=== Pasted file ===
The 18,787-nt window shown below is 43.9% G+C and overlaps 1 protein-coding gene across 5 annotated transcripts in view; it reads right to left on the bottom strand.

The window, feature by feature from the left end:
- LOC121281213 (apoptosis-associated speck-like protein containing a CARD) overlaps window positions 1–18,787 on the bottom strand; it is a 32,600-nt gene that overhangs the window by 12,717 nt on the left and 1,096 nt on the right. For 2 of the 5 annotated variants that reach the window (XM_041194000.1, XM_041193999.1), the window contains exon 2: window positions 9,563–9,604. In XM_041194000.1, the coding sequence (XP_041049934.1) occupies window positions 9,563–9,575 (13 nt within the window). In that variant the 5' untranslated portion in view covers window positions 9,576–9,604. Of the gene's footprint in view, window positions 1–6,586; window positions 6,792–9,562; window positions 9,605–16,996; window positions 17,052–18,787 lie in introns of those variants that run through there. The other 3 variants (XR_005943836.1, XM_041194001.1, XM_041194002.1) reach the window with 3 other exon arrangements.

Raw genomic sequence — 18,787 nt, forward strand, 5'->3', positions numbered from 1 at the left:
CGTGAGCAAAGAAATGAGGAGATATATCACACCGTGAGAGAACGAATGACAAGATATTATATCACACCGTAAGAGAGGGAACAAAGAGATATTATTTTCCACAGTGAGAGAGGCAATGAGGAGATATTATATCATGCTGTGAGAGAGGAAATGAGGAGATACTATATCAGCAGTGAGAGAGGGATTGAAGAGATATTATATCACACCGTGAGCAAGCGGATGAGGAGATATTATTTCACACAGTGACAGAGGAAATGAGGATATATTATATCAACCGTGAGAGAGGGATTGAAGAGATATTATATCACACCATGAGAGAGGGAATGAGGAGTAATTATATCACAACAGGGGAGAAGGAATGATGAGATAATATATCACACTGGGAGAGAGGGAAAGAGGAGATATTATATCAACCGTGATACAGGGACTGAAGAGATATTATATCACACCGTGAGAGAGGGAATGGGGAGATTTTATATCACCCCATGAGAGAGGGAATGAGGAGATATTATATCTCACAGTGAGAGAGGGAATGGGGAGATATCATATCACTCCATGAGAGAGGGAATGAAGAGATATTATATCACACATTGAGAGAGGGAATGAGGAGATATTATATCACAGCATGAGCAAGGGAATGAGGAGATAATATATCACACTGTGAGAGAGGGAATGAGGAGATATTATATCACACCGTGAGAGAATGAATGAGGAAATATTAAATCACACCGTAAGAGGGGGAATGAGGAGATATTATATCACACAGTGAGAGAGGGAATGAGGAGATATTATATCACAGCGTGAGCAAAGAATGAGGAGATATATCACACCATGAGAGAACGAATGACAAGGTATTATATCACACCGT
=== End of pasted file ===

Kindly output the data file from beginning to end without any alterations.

The 18,787-nt window shown below is 43.9% G+C and overlaps 1 protein-coding gene across 5 annotated transcripts in view; it reads right to left on the bottom strand.

The window, feature by feature from the left end:
- LOC121281213 (apoptosis-associated speck-like protein containing a CARD) overlaps window positions 1–18,787 on the bottom strand; it is a 32,600-nt gene that overhangs the window by 12,717 nt on the left and 1,096 nt on the right. For 2 of the 5 annotated variants that reach the window (XM_041194000.1, XM_041193999.1), the window contains exon 2: window positions 9,563–9,604. In XM_041194000.1, the coding sequence (XP_041049934.1) occupies window positions 9,563–9,575 (13 nt within the window). In that variant the 5' untranslated portion in view covers window positions 9,576–9,604. Of the gene's footprint in view, window positions 1–6,586; window positions 6,792–9,562; window positions 9,605–16,996; window positions 17,052–18,787 lie in introns of those variants that run through there. The other 3 variants (XR_005943836.1, XM_041194001.1, XM_041194002.1) reach the window with 3 other exon arrangements.

Raw genomic sequence — 18,787 nt, forward strand, 5'->3', positions numbered from 1 at the left:
CGTGAGCAAAGAAATGAGGAGATATATCACACCGTGAGAGAACGAATGACAAGATATTATATCACACCGTAAGAGAGGGAACAAAGAGATATTATTTTCCACAGTGAGAGAGGCAATGAGGAGATATTATATCATGCTGTGAGAGAGGAAATGAGGAGATACTATATCAGCAGTGAGAGAGGGATTGAAGAGATATTATATCACACCGTGAGCAAGCGGATGAGGAGATATTATTTCACACAGTGACAGAGGAAATGAGGATATATTATATCAACCGTGAGAGAGGGATTGAAGAGATATTATATCACACCATGAGAGAGGGAATGAGGAGTAATTATATCACAACAGGGGAGAAGGAATGATGAGATAATATATCACACTGGGAGAGAGGGAAAGAGGAGATATTATATCAACCGTGATACAGGGACTGAAGAGATATTATATCACACCGTGAGAGAGGGAATGGGGAGATTTTATATCACCCCATGAGAGAGGGAATGAGGAGATATTATATCTCACAGTGAGAGAGGGAATGGGGAGATATCATATCACTCCATGAGAGAGGGAATGAAGAGATATTATATCACACATTGAGAGAGGGAATGAGGAGATATTATATCACAGCATGAGCAAGGGAATGAGGAGATAATATATCACACTGTGAGAGAGGGAATGAGGAGATATTATATCACACCGTGAGAGAATGAATGAGGAAATATTAAATCACACCGTAAGAGGGGGAATGAGGAGATATTATATCACACAGTGAGAGAGGGAATGAGGAGATATTATATCACAGCGTGAGCAAAGAATGAGGAGATATATCACACCATGAGAGAACGAATGACAAGGTATTATATCACACCGT